With schools around the People’s Republic back in full swing we look at some of the ‘positions’ up for grabs inside Leeside’s classrooms…
This might have seemed like a good idea in September but within a few weeks you’ll be regretting this one – possibly for the rest of your life. Scoring highly in tests and exams is one thing, at least that’s a talent that will come to be respected by your peers but it’s the tell-tale tackler and ‘squeeler’ label that will follow you to the grave. Or at least as far as the confirmation in sixth class.
Making funny noises or lobbing paper aeroplanes and rubbers at the teacher are high risk activities but with juicy bounties: if you pull it off and don’t get caught you’re status as a messer/funnyman among the class grows very quickly – earning you masses of respect from your fellow smallies.
|Teacher's Pet aka The Class Langer|
Teachers may gamble on somebody breaking their silence however when an afternoon of hurling gets replaced with ‘lámha trasna, méar suas’ – in other words starring at the walls for an hour instead of pucking a ball around in the sunshine.
“If somebody tells me who threw the paper at me, we can all go outside hurling but until then you can all sit here and do nothing”.
Like a detective she will use the power of boredom hoping somebody will crack. It’s torture for some but the risk of being labelled a sneaky squeeler for the rest of your life keeps most mouths shut. Then, to everyone’s dismay, a hand at the front of class goes up.
“Miss it was Finty O’Sullivan who did threw the plane at’cha like, I sawed when he done it”
He might get to play hurling on his own this afternoon but when he gets the cold shoulder at his own child’s confirmation in thirty years time or gets spit in his pint anytime he ducks out of the pub for a fag he’ll rue every syllable his seven year old voice uttered that day.
Getting the seat nearest to the classroom door is the berries. When your teacher is sick, hungover or on one of those public-sector “in-but-out” virtual days off he will ask you to open the door when there’s a knock. He’ll also ask you to run errands because by being right by the door you’re the least likely to trip over a line of sacks and sue the school on your way out.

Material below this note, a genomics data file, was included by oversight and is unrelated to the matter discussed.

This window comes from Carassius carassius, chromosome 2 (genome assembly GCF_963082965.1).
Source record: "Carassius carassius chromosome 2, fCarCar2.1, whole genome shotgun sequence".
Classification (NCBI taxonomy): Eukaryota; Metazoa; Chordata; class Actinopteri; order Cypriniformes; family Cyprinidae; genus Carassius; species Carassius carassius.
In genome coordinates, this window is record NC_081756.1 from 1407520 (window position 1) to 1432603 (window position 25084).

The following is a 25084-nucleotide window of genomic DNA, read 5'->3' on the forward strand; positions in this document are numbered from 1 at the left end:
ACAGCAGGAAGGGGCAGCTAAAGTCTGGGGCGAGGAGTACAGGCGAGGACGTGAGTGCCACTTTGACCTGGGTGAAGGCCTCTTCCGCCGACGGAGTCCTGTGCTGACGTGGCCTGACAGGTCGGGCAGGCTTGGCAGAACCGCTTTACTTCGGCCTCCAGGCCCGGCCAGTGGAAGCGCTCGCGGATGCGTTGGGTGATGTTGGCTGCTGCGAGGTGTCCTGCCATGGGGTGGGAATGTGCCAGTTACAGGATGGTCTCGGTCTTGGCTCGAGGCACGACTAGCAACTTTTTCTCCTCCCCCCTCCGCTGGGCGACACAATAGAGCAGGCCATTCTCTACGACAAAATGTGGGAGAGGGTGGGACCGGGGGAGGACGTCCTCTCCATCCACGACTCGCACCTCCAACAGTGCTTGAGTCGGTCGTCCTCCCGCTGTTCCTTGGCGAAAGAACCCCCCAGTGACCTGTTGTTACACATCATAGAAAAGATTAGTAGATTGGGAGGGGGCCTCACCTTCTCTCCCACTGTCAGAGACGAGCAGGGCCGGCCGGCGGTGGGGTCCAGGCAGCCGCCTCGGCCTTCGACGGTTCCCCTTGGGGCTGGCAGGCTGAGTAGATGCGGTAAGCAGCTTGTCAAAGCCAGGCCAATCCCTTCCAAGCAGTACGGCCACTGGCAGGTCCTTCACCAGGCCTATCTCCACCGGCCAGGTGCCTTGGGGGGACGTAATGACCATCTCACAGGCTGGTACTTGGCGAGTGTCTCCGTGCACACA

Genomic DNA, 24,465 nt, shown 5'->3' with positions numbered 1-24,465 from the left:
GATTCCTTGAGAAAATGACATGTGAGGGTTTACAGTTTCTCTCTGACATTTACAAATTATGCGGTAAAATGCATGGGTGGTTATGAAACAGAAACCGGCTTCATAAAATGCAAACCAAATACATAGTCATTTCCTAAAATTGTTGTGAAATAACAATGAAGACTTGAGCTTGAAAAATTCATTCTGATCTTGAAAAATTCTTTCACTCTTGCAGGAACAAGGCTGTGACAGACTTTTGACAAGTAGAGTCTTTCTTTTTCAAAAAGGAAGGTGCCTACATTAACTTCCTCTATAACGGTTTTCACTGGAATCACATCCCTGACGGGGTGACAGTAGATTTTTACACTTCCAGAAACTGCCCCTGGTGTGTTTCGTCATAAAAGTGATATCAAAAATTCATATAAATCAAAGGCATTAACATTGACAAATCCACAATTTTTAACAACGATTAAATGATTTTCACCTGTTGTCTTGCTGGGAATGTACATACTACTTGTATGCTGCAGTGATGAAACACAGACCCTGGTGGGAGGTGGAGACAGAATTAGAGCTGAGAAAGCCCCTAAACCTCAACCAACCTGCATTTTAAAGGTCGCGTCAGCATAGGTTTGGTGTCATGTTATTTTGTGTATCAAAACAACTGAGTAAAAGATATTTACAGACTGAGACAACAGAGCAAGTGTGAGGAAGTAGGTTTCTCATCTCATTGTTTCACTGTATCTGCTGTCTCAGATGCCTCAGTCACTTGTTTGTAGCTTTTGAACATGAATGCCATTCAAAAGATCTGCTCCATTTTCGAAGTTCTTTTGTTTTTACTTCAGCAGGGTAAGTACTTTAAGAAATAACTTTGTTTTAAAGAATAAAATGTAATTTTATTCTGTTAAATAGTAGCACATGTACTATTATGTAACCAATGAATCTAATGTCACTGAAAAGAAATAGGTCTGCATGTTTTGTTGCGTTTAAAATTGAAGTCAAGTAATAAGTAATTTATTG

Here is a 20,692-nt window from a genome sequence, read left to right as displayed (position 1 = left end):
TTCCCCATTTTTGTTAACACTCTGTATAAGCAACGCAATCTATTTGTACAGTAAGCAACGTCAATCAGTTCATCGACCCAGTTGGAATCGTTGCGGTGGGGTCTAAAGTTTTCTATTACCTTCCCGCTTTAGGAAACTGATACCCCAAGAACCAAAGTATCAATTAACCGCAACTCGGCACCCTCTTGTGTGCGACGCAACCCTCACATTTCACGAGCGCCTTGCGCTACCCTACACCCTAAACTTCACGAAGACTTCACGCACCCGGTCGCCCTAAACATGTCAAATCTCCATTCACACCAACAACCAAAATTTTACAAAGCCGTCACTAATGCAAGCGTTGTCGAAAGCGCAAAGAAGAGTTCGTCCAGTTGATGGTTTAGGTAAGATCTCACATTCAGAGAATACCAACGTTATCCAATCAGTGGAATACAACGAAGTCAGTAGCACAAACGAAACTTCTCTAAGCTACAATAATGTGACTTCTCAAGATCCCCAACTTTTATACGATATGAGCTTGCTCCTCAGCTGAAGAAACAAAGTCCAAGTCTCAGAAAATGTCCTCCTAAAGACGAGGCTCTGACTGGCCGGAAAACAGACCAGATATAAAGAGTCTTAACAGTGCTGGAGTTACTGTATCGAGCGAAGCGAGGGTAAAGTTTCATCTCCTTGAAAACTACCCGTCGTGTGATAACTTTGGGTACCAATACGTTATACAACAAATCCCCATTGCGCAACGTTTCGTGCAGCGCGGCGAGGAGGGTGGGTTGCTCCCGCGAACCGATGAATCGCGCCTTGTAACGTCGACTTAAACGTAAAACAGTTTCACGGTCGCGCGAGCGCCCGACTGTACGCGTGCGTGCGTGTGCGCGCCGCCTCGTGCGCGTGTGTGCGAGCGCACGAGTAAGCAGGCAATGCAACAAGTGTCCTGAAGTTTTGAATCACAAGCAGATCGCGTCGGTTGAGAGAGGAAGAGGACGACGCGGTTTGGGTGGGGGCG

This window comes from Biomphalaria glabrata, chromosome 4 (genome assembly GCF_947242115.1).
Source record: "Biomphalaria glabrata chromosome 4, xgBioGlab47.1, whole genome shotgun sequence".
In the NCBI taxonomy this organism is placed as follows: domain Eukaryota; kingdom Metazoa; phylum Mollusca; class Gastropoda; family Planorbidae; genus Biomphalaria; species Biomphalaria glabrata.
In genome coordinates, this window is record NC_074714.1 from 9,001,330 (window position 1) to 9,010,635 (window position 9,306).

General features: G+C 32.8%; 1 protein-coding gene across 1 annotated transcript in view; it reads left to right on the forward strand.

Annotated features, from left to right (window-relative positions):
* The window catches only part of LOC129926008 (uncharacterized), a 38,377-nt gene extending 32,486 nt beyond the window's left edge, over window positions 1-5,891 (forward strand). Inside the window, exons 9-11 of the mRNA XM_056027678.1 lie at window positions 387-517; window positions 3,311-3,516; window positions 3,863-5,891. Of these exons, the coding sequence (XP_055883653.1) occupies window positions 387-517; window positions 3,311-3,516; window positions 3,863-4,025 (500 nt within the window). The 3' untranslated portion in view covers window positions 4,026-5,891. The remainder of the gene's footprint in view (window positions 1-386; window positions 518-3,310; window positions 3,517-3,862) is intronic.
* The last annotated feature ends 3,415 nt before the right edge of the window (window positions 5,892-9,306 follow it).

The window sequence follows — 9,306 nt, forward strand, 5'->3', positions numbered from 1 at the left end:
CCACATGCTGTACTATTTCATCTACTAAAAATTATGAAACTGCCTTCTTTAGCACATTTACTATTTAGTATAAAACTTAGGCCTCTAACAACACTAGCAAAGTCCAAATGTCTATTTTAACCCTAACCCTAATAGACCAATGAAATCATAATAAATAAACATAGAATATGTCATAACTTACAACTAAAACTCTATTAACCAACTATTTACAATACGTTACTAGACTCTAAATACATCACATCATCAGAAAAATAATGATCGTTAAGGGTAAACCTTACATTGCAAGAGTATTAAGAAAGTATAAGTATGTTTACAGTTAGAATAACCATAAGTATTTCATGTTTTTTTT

|Soggy copybooks: Amanda knocked over her milk again|
Being sent to find the caretaker to ask him for a mop and bucket is almost like getting a half day with some quality dossing that could enable you to miss most of the Irish spelling test. Wandering the corridors with your legitimate get-out-of-jail card is like a prisoner on day release – if any adult with authority quizzes you, all you have to do is to state your task like it’s a secret password:
“Well actually SIR, Mr. McCarthy sent me to find a mop and bucket from Chops Murphy because Manky Amanda spilt all her milk on the floor and it’s all over her copies and Declan O’Mahony’s new shoes as well…”.
If your interrogator requires further information you can smugly let them know that they can forward all enquiries to Mr. McCarthy or go to see Amanda’s manky pool of milk and soggy copybooks for themselves. Meanwhile you can tactically avoid Chops the Caretaker for as long as possible (you’ll hear his bunch of keys a mile away) to soak up more Irish spelling questions - pretending you were looking for him all the time.
Sergeant Nature Table
While the risk of being labelled ‘Teacher’s Pet’ is high being awarded charge of the class nature table is worth it – ‘Sergeant Major’ being the equivalent rank in the Irish Army this position allows you to shout at anyone else who dares to touch a pine cone, ‘helicopter’ or chessie - possibly even issuing extra homework as punishment for their indiscretion.
|The Nature Table: look but don't touch bobbila|
This is also a daycint opportunity to sneak slugs, worms and beetles into class so you can scare the living daylights out of the wan sitting next to you when they open their lunchbox to find the eight legged extras from Nightmare on Elm Street instead of a tasty white sandwich and a clean ripe apple. If teacher says anything you can claim ignorance and blame the bit of hedging you brought in this morning.
“The wourums musta ate her sandwich miss!”
If you’re in charge of the nature table blaming you for bringing manky insects into class is like accusing the caretaker of breaking into the school’s store room – the nature table is your office and wourums are your tools. I dunn natin’ your honour!
The Fella Who Sits Next to the Smelly Fella
All summer the main worry has been who will be put sitting next to the fella who smells. He came from another school, doesn’t say much, never shares his crisps at lunch and says he hates playing sport.
|You farted didn't you?|
That’s strange because the horrific pong of sweat from him seems to indicate that he does nothing but exercise. Either that or he has been cultivating an allotment for stinking mushrooms under his arm pits for a few months.
Later in life you can feel sorry for him and his allergy to water but when you’re a smallie with a full set of hyper-sensitive nostril hairs and an unrestrained set of facial expressions to go with it the last thing you need is the bleeding heart brigade because the stench from The Smelly Fella makes your life hell. Telling your teacher you need to sit closer to the board is the best way of getting a one way ticket north.